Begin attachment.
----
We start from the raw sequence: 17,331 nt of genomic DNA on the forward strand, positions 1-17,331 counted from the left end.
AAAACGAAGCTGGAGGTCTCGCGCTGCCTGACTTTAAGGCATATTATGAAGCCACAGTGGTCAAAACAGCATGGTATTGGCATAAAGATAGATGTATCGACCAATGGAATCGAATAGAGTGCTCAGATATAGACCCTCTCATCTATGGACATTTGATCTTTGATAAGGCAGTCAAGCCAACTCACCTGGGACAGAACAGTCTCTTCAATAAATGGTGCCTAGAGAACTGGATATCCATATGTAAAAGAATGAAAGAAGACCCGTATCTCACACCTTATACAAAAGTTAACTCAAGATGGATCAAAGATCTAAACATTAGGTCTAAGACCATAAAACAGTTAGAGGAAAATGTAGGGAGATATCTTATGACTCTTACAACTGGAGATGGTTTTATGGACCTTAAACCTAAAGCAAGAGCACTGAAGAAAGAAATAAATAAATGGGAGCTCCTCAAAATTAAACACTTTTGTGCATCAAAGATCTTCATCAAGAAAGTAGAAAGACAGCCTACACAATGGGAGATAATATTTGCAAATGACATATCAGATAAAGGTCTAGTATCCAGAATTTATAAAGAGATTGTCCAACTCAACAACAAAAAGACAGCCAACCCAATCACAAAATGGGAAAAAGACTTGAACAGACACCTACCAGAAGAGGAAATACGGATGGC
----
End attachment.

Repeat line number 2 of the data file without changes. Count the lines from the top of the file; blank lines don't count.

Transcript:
AAAACGAAGCTGGAGGTCTCGCGCTGCCTGACTTTAAGGCATATTATGAAGCCACAGTGGTCAAAACAGCATGGTATTGGCATAAAGATAGATGTATCGACCAATGGAATCGAATAGAGTGCTCAGATATAGACCCTCTCATCTATGGACATTTGATCTTTGATAAGGCAGTCAAGCCAACTCACCTGGGACAGAACAGTCTCTTCAATAAATGGTGCCTAGAGAACTGGATATCCATATGTAAAAGAATGAAAGAAGACCCGTATCTCACACCTTATACAAAAGTTAACTCAAGATGGATCAAAGATCTAAACATTAGGTCTAAGACCATAAAACAGTTAGAGGAAAATGTAGGGAGATATCTTATGACTCTTACAACTGGAGATGGTTTTATGGACCTTAAACCTAAAGCAAGAGCACTGAAGAAAGAAATAAATAAATGGGAGCTCCTCAAAATTAAACACTTTTGTGCATCAAAGATCTTCATCAAGAAAGTAGAAAGACAGCCTACACAATGGGAGATAATATTTGCAAATGACATATCAGATAAAGGTCTAGTATCCAGAATTTATAAAGAGATTGTCCAACTCAACAACAAAAAGACAGCCAACCCAATCACAAAATGGGAAAAAGACTTGAACAGACACCTACCAGAAGAGGAAATACGGATGGC